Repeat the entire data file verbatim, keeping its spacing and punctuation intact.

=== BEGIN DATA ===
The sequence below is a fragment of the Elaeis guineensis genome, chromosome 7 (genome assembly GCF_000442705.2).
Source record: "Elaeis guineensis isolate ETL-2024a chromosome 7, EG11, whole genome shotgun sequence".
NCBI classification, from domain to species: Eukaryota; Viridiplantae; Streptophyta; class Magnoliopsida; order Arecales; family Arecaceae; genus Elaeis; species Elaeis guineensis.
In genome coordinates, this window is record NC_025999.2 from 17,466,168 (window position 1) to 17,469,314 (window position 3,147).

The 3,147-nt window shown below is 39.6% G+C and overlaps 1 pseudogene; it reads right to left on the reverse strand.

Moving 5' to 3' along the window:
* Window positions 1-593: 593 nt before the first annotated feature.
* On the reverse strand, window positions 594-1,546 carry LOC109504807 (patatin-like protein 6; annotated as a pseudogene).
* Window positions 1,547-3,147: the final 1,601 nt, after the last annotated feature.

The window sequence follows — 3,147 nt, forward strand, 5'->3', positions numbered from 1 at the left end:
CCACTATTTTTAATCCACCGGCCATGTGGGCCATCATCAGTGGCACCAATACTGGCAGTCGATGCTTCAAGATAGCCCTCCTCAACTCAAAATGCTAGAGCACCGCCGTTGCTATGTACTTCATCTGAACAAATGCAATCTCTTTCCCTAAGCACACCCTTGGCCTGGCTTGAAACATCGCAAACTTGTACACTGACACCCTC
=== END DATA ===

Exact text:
The sequence below is a fragment of the Elaeis guineensis genome, chromosome 7 (genome assembly GCF_000442705.2).
Source record: "Elaeis guineensis isolate ETL-2024a chromosome 7, EG11, whole genome shotgun sequence".
NCBI classification, from domain to species: Eukaryota; Viridiplantae; Streptophyta; class Magnoliopsida; order Arecales; family Arecaceae; genus Elaeis; species Elaeis guineensis.
In genome coordinates, this window is record NC_025999.2 from 17,466,168 (window position 1) to 17,469,314 (window position 3,147).

The 3,147-nt window shown below is 39.6% G+C and overlaps 1 pseudogene; it reads right to left on the reverse strand.

Moving 5' to 3' along the window:
* Window positions 1-593: 593 nt before the first annotated feature.
* On the reverse strand, window positions 594-1,546 carry LOC109504807 (patatin-like protein 6; annotated as a pseudogene).
* Window positions 1,547-3,147: the final 1,601 nt, after the last annotated feature.

The window sequence follows — 3,147 nt, forward strand, 5'->3', positions numbered from 1 at the left end:
CCACTATTTTTAATCCACCGGCCATGTGGGCCATCATCAGTGGCACCAATACTGGCAGTCGATGCTTCAAGATAGCCCTCCTCAACTCAAAATGCTAGAGCACCGCCGTTGCTATGTACTTCATCTGAACAAATGCAATCTCTTTCCCTAAGCACACCCTTGGCCTGGCTTGAAACATCGCAAACTTGTACACTGACACCCTC